FASB 157 gets a “clarification”

The much maligned accounting principle of “mark to market” accounting has received an important clarification today from regulators at the SEC.

“When an active market for a security does not exist, the use of management estimates that incorporate current market participant expectations of future cash flows, and include appropriate risk premiums, is acceptable.” source

FASB 157 came about as a result of the Enron scandal and subsequent regulations contained in the onerous Sarbanes Oxley Act.

Hopefully this is a first step toward its full repeal.

It is important to note that the SEC is NOT saying that cooking the books is now an acceptable accounting practice. That would be the last thing that corporate America needs in order to restore public confidence. Transparency is necessary, and the SEC’s clarification will help investors to see a much truer picture of the financial health of the corporate balance sheet. Perhaps, after the debacles of Bear Stearns, Lehman, Merrill, Wachovia, Wamu, and AIG, the SEC sees this as a way of acknowledging that many of the weaker players and their related toxic assets have been identified and dealt with, and it’s time to protect the healthier players that remain.

It becomes crucial as the Treasury anticipates buying some $700 billion in mortgage-backed securities, and in effect, establishing a market price for illiquid assets. A direct consequence would be that the remaining banks would have to take a write down on their assets to reflect the new market price.

This is an important clarification from the SEC. It will have an important and immediate impact.

more: At cnbc.com, Lee Brodie asks, “New rules, same game?”

WFFOT: In the news

Here are a few stories that have caught my attention today…

The Airborne Laser Cannon — Ready to Deploy

lasercannon.jpgCreating a laser that can melt a soda can in a lab is a finicky enough task. Later this year, scientists will put a 40,000-pound chemical laser in the belly of a gunship flying at 300 mph and take aim at targets as far away as five miles. And we’re not talking aluminum cans. Boeing’s new Advanced Tactical Laser will cook trucks, tanks, radio stations—the kinds of things hit with missiles and rockets today. Whereas conventional projectiles can lose sight of their target and be shot down or deflected, the ATL moves at the speed of light and can strike several targets in rapid succession.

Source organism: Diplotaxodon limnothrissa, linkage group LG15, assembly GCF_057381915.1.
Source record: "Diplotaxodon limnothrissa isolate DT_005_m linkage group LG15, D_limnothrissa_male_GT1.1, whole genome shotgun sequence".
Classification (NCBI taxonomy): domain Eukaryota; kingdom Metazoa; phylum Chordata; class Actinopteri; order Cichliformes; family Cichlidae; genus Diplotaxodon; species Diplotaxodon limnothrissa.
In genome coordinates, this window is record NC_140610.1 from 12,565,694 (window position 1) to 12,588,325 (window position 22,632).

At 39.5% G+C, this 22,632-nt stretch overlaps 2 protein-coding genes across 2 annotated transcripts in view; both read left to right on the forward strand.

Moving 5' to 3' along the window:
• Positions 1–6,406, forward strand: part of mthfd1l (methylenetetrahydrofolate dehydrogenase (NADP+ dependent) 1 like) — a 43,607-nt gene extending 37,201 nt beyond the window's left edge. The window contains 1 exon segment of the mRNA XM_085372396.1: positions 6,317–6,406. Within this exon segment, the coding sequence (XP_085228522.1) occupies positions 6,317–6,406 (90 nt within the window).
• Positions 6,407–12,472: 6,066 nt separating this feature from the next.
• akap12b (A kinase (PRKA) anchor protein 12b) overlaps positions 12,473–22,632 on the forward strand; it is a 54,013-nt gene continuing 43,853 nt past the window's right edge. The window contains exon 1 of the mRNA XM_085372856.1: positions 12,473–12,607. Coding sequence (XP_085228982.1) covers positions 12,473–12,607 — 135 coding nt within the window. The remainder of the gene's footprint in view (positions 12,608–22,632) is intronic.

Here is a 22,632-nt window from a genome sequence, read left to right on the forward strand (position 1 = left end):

“Lower the drawbridge” … Yuma AZ ponders digging a moat (I kid you not)

There have been virtual fences, real fences, increased patrols and night-vision cameras. Now the latest initiative by the US to seal its increasingly porous border with Mexico harks back to one of the oldest approaches: dig a moat. City officials in Yuma, in south-western Arizona, have come up with a scheme to create a “security channel” along the nearby border by reviving a derelict two-mile stretch of the Colorado river.

“The moats that I’ve seen circled the castle and allowed you to protect yourself, and that’s kind of what we’re looking at here,” Yuma county sheriff Ralph Ogden told the Associated Press. The scheme would see engineers dig out a two-mile stretch of a 180-hectare (440-acre) wetland known as Hunters Hole.

Harvard student database hacked, posted on BitTorrent

Harvard University says about 10,000 of last year’s applicants may have had their personal information compromised.

At least 6,600 Social Security numbers were exposed. Worse, a compressed 125 M-byte file containing the stolen student data is currently available via BitTorrent, a peer-to-peer network.

In a statement published Monday night Harvard officials said the database containing summaries of GSAS applicant data for entry to the Fall 2007 academic year, summaries of GSAS housing applicant data for the 2007-08 and 2006-07 academic years, and administrator information had been compromised. The server had been taken offline for several days last month to investigate the extent of the problem.

AP: This winter has been WARMER than average

Winter storms and snow notwithstanding, this winter was still warmer than average worldwide, the government reported Thursday.